In response to the takeover of Afghanistan by the Taliban and its targeted attacks on civil society members, WILPF Afghanistan issued several statements calling on the international community to stand in solidarity with Afghan people and ensure that their rights be upheld, including access to aid. The Section also published 100 Untold Stories of War and Peace, a compilation of true stories that highlight the effects of war and militarisation on the region. 

IPB Congress Barcelona

WILPF Germany (+Young WILPF network), WILPF Spain and MENA Regional Representative

Lorem ipsum dolor sit amet, consectetur adipiscing elit. Mauris facilisis luctus rhoncus. Praesent eget tellus sit amet enim consectetur condimentum et vel ante. Nulla facilisi. Suspendisse et nunc sem. Vivamus ullamcorper vestibulum neque, a interdum nisl accumsan ac. Cras ut condimentum turpis. Vestibulum ante ipsum primis in faucibus orci luctus et ultrices posuere cubilia curae; Curabitur efficitur gravida ipsum, quis ultricies erat iaculis pellentesque. Nulla congue iaculis feugiat. Suspendisse euismod congue ultricies. Sed blandit neque in libero ultricies aliquam. Donec euismod eget diam vitae vehicula. Fusce hendrerit purus leo. Aenean malesuada, ante eu aliquet mollis, diam erat suscipit eros, in.

Demilitarisation

WILPF uses feminist analysis to argue that militarisation is a counter-productive and ill-conceived response to establishing security in the world. The more society becomes militarised, the more violence and injustice are likely to grow locally and worldwide.

Sixteen states are believed to have supplied weapons to Afghanistan from 2001 to 2020 with the US supplying 74 % of weapons, followed by Russia. Much of this equipment was left behind by the US military and is being used to inflate Taliban’s arsenal. WILPF is calling for better oversight on arms movement, for compensating affected Afghan people and for an end to all militarised systems.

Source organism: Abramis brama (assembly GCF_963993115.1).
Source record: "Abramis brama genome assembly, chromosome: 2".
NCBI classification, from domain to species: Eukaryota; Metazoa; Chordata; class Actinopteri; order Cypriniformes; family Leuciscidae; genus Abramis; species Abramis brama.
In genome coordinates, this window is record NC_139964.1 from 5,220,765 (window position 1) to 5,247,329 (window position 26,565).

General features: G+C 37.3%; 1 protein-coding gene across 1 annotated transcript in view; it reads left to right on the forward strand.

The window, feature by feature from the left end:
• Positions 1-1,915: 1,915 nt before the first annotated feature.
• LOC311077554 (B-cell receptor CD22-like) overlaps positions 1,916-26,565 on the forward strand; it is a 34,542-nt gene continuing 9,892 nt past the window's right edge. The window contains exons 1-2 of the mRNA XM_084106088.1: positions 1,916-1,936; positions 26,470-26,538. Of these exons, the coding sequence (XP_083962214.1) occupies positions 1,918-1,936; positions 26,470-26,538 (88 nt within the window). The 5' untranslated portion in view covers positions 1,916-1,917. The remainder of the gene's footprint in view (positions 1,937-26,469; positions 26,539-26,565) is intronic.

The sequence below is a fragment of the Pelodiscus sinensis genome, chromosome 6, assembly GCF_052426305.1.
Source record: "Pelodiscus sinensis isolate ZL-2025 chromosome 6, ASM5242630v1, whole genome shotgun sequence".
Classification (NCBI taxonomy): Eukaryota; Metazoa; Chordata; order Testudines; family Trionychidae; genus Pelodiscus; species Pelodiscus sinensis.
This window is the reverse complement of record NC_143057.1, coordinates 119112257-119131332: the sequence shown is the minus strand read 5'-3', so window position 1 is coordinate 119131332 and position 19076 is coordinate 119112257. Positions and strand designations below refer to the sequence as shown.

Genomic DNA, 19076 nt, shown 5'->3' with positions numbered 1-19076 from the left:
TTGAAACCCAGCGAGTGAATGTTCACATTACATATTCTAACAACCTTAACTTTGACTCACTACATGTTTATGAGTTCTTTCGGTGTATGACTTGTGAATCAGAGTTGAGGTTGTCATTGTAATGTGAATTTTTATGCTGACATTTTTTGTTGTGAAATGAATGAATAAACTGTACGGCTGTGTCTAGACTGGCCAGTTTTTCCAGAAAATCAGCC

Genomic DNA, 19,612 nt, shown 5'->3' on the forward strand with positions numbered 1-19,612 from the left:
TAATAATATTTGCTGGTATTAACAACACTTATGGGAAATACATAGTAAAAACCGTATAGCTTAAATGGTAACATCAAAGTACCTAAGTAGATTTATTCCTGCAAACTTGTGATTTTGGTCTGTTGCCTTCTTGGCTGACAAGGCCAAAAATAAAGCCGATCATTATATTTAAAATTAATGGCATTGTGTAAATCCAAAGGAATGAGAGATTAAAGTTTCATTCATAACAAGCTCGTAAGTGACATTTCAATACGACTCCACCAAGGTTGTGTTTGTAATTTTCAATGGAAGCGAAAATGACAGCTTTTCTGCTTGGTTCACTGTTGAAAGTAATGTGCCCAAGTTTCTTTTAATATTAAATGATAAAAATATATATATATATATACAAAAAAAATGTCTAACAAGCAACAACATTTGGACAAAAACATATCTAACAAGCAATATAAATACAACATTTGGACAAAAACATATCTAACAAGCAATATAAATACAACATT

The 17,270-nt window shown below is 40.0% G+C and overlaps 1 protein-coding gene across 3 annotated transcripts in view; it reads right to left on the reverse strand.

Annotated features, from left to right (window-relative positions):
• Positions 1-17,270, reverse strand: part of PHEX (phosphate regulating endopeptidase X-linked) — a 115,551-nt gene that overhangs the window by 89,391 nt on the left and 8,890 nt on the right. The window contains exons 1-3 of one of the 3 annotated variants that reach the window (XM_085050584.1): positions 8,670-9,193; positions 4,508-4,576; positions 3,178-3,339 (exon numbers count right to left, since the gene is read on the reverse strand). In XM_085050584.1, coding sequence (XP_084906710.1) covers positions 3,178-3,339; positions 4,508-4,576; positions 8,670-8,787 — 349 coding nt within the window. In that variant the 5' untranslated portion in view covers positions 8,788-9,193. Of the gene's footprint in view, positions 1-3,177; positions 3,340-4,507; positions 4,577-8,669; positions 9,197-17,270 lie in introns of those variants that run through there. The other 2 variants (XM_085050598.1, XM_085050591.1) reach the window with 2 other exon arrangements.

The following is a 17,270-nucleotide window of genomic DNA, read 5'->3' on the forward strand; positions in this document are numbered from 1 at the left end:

Militarised masculinity

Mobilising men and boys around feminist peace has been one way of deconstructing and redefining masculinities. WILPF shares a feminist analysis on the links between militarism, masculinities, peace and security. We explore opportunities for strengthening activists’ action to build equal partnerships among women and men for gender equality.

WILPF has been working on challenging the prevailing notion of masculinity based on men’s physical and social superiority to, and dominance of, women in Afghanistan. It recognizes that these notions are not representative of all Afghan men, contrary to the publicly prevailing notion.

Feminist peace​

In WILPF’s view, any process towards establishing peace that has not been partly designed by women remains deficient. Beyond bringing perspectives that encapsulate the views of half of the society and unlike the men only designed processes, women’s true and meaningful participation allows the situation to improve.

In Afghanistan, WILPF has been demanding that women occupy the front seats at the negotiating tables. The experience of the past 20 has shown that women’s presence produces more sustainable solutions when they are empowered and enabled to play a role.

Skip to content